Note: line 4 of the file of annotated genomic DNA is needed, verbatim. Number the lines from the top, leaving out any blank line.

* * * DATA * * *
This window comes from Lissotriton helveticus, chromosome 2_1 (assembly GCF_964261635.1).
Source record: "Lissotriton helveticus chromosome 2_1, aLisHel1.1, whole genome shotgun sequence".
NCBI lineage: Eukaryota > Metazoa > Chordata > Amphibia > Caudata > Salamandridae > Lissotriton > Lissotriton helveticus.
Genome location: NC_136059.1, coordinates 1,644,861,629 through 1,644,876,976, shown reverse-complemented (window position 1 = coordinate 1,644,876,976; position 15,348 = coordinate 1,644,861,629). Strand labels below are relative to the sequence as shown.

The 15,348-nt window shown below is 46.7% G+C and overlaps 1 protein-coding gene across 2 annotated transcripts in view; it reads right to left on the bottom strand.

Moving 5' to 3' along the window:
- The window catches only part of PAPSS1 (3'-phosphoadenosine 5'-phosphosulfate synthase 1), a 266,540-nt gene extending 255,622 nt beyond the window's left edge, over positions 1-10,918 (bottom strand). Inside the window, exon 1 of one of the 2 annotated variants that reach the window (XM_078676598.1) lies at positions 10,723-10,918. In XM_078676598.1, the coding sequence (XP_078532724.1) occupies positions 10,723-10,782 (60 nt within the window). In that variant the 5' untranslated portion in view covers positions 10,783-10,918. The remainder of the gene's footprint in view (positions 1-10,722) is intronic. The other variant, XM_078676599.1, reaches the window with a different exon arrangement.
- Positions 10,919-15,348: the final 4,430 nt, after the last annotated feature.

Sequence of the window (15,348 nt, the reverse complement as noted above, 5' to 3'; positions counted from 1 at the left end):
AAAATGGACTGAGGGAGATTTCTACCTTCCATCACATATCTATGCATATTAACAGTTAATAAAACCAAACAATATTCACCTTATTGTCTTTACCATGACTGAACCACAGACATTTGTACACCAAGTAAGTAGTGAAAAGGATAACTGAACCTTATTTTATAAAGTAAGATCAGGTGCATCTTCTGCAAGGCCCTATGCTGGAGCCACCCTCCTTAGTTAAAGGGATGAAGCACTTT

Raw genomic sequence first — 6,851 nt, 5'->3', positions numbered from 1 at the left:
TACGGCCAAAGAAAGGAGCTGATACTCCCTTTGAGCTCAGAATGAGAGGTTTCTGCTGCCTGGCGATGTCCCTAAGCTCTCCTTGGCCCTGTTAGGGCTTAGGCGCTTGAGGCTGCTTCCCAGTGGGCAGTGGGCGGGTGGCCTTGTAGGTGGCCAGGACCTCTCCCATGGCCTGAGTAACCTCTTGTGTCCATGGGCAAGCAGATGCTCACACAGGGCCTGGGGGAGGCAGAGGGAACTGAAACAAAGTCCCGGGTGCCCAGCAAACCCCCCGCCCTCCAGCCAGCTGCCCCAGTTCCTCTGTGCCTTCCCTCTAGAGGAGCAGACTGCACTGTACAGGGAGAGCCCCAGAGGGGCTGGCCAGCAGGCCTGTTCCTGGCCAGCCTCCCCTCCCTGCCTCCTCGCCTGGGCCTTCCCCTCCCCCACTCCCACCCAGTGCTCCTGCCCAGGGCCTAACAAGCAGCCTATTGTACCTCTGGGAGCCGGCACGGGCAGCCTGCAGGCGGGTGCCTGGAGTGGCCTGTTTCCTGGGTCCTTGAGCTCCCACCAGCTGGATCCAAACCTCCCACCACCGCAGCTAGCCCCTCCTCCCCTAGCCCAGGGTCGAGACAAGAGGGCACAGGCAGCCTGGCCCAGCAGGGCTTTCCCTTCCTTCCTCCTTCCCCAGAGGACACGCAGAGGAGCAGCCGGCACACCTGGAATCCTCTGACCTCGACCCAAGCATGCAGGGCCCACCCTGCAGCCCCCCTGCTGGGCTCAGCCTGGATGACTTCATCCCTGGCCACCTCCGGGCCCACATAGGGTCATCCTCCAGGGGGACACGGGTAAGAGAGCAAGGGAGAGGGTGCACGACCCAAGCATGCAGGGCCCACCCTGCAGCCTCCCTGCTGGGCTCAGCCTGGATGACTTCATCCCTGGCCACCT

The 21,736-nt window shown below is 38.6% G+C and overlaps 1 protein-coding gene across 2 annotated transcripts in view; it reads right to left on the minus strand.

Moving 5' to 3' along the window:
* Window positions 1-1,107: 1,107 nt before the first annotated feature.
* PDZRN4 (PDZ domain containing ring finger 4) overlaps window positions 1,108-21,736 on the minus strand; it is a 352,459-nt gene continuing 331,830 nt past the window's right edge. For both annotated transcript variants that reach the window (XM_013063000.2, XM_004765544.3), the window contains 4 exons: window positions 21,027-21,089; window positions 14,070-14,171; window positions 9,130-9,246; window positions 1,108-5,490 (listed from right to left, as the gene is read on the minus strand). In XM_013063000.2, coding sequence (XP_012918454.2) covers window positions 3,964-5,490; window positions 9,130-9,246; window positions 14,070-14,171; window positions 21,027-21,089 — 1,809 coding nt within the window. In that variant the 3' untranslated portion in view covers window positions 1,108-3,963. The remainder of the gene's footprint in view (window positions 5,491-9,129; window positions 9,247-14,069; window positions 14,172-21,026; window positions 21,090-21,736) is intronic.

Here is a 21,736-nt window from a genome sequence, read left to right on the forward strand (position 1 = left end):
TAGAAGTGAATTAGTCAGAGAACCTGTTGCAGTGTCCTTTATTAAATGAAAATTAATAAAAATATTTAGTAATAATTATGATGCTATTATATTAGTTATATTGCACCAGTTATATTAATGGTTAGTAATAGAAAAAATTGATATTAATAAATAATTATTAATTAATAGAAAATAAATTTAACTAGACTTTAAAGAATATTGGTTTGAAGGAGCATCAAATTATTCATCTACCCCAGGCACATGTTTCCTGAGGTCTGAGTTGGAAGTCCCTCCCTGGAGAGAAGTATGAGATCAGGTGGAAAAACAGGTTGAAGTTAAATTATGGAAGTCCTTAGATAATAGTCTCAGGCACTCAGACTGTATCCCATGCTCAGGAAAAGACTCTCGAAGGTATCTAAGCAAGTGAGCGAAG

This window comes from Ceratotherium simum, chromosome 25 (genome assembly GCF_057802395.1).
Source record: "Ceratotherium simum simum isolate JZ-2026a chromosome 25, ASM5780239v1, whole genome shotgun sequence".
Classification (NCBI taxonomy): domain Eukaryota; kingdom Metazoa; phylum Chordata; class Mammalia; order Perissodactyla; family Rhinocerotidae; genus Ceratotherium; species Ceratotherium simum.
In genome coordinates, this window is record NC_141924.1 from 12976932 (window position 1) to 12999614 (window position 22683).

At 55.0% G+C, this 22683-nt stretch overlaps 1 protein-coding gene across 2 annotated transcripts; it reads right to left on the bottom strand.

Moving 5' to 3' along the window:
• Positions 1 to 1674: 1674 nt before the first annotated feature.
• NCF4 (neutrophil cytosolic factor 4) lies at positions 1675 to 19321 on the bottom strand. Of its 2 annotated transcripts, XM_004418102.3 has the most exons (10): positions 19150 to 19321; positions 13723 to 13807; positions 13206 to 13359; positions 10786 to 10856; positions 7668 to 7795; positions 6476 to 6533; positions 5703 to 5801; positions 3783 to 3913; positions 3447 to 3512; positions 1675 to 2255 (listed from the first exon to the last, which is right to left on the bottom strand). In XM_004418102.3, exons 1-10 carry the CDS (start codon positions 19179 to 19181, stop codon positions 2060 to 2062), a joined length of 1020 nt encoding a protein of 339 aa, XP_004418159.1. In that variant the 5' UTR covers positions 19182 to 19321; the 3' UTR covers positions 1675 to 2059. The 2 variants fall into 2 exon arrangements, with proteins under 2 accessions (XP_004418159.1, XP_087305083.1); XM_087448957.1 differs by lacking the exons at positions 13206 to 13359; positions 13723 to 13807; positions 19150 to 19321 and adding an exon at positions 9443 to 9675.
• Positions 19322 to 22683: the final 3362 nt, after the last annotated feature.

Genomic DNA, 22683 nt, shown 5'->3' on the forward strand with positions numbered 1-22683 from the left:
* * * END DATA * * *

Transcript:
Genome location: NC_136059.1, coordinates 1,644,861,629 through 1,644,876,976, shown reverse-complemented (window position 1 = coordinate 1,644,876,976; position 15,348 = coordinate 1,644,861,629). Strand labels below are relative to the sequence as shown.